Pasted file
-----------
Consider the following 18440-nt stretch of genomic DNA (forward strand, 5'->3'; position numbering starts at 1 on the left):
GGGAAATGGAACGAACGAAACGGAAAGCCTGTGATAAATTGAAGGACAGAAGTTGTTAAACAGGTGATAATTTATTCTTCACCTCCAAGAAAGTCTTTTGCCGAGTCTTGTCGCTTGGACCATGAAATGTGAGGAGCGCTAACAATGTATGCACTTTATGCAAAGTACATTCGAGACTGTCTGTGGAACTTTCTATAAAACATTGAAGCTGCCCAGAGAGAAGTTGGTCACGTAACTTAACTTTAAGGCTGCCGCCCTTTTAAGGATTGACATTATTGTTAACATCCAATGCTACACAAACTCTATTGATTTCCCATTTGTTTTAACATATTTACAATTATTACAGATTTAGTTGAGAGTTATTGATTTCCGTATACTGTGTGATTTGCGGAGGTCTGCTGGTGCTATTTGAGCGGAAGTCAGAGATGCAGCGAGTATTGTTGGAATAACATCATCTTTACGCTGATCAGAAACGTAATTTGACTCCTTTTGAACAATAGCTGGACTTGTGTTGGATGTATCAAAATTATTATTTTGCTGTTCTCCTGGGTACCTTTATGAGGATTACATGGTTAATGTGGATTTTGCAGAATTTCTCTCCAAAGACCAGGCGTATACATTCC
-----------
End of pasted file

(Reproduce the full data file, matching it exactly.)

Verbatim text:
Consider the following 18440-nt stretch of genomic DNA (forward strand, 5'->3'; position numbering starts at 1 on the left):
GGGAAATGGAACGAACGAAACGGAAAGCCTGTGATAAATTGAAGGACAGAAGTTGTTAAACAGGTGATAATTTATTCTTCACCTCCAAGAAAGTCTTTTGCCGAGTCTTGTCGCTTGGACCATGAAATGTGAGGAGCGCTAACAATGTATGCACTTTATGCAAAGTACATTCGAGACTGTCTGTGGAACTTTCTATAAAACATTGAAGCTGCCCAGAGAGAAGTTGGTCACGTAACTTAACTTTAAGGCTGCCGCCCTTTTAAGGATTGACATTATTGTTAACATCCAATGCTACACAAACTCTATTGATTTCCCATTTGTTTTAACATATTTACAATTATTACAGATTTAGTTGAGAGTTATTGATTTCCGTATACTGTGTGATTTGCGGAGGTCTGCTGGTGCTATTTGAGCGGAAGTCAGAGATGCAGCGAGTATTGTTGGAATAACATCATCTTTACGCTGATCAGAAACGTAATTTGACTCCTTTTGAACAATAGCTGGACTTGTGTTGGATGTATCAAAATTATTATTTTGCTGTTCTCCTGGGTACCTTTATGAGGATTACATGGTTAATGTGGATTTTGCAGAATTTCTCTCCAAAGACCAGGCGTATACATTCC